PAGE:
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October 8, 1997

Patterns of Tuberculosis Transmission in Central Los Angeles

Author Affiliations

From the Division of Infectious Diseases, Departments of Medicine (Drs Barnes and Jones and Ms Otaya) and Preventive Medicine (Dr Preston-Martin), University of Southern California School of Medicine, County of Los Angeles Department of Health Services Tuberculosis Control Program (Ms Knowles), Los Angeles County Public Health Laboratory (Dr Harvey), Los Angeles; Statology (Dr Pogoda), Truckee, Calif; and the Departments of Pathology (Drs Yang and Eisenach) and Anatomy (Dr Cave), University of Arkansas for Medical Sciences and Medical Research Service, McClellan Memorial Veterans Hospital, Little Rock, Ark.

JAMA. 1997;278(14):1159-1163. doi:10.1001/jama.1997.03550140051039

Context.  —Recent studies suggest that many tuberculosis cases in urban areas result from recent transmission. Delineation of the epidemiologic links between patients is important to optimize strategies to reduce tuberculosis transmission.

Objective.  —To identify epidemiologic links among recently infected urban patients with tuberculosis.

Design.  —Prospective evaluation of patients with tuberculosis.

Setting.  —Central Los Angeles, Calif.

Patients.  —A total of 162 patients who had culture-proven tuberculosis.

Interventions.  —Patients were prospectively interviewed to identify their contacts and whereabouts. The IS6110-based and pTBN12-based restriction fragment length polymorphism analyses were performed on Mycobacterium tuberculosis isolates. Patients whose isolates had identical or closely related restriction fragment length polymorphism patterns were considered a cluster. Unconditional logistic regression was used to identify independent predictors of clustering.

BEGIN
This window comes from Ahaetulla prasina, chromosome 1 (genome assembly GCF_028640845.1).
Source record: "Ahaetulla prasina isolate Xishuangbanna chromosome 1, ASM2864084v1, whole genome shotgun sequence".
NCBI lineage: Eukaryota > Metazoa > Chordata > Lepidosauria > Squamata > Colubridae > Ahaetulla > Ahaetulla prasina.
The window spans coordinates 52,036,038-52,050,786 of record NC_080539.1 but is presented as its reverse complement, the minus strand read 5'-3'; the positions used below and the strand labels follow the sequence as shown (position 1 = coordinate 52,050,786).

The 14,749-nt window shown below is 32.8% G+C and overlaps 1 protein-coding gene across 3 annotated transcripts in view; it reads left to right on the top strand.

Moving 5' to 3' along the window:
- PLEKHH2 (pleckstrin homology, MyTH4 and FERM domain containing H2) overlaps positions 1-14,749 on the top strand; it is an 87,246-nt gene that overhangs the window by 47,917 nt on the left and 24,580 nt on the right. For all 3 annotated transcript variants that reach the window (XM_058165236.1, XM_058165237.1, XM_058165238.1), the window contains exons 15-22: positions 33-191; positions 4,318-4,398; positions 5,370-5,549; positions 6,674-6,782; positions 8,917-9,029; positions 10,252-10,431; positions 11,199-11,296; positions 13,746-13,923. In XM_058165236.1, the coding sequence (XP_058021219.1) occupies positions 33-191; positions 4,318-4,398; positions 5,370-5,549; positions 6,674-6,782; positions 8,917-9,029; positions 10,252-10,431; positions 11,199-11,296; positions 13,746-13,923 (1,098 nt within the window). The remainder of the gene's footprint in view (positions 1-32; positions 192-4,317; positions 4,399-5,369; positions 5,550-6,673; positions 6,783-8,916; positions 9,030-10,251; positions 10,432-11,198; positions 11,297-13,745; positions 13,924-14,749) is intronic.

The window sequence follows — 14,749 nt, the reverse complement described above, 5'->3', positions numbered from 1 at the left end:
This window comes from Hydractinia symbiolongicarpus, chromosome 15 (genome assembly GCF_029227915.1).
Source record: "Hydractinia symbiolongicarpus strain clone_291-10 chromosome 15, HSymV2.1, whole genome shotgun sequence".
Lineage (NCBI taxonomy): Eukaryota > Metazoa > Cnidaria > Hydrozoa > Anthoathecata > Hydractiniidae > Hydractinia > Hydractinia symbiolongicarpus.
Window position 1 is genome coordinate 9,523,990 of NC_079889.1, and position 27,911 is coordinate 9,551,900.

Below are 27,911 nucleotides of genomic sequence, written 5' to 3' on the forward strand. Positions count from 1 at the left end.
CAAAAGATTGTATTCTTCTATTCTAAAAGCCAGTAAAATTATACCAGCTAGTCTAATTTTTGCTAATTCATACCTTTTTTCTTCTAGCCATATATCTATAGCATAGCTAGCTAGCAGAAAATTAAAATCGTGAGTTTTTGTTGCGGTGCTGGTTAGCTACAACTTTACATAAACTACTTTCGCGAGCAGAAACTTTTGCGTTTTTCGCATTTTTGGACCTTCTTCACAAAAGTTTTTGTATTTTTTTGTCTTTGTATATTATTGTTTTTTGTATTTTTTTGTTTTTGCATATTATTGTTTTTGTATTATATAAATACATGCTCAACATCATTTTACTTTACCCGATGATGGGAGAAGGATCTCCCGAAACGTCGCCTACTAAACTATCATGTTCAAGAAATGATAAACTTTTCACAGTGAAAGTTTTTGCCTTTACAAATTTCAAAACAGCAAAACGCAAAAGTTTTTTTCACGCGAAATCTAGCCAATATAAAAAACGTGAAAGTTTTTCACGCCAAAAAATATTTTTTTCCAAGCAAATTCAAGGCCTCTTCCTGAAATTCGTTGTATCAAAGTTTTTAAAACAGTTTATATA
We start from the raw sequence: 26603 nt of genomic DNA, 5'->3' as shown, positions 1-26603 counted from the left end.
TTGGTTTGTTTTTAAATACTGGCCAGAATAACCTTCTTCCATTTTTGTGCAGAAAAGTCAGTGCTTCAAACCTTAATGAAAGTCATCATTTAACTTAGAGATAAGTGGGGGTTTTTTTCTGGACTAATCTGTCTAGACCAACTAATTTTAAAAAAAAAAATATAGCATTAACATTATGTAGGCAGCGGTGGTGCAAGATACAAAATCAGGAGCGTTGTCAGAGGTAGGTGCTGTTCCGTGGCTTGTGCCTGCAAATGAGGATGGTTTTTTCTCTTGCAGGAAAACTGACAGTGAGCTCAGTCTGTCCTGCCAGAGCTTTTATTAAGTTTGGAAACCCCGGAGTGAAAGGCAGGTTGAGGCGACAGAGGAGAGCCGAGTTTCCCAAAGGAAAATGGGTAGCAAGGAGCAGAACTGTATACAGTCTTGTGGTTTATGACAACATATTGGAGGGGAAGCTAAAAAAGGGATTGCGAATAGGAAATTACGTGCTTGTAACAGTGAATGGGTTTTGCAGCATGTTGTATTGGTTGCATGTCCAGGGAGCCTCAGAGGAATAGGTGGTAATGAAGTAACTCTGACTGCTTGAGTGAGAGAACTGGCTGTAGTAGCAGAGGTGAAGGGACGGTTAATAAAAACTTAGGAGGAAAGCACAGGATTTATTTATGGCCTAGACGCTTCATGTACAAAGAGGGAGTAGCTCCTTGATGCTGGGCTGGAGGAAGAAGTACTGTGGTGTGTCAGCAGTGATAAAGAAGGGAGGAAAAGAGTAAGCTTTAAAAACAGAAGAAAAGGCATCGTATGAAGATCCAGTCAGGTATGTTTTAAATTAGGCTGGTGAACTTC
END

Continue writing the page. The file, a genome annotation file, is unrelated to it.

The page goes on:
Main Outcome Measures.  —Relationship of clinical and epidemiologic variables to clustering.

Results.  —A total of 96 (59%) of 162 patients were in 8 clusters. Only 2 of the 96 clustered patients named others in the cluster as contacts. The degree of homelessness was an independent predictor of clustering. Compared with non-clustered patients, patients in 6 clusters were significantly more likely to have spent time at 3 shelters and other locations when at least 1 patient in the cluster was contagious, and these locations were independent predictors of clustering. Among nonhomeless persons, clustered patients were significantly more likely than non-clustered patients to have used daytime services at 3 shelters.

Conclusions.  —(1) Traditional contact investigation does not reliably identify patients infected with the same M tuberculosis strain, and (2) locations at which the homeless congregate are important sites of tuberculosis transmission for homeless and nonhomeless persons. Measures that reduce tuberculosis transmission should be based on locations rather than on personal contacts.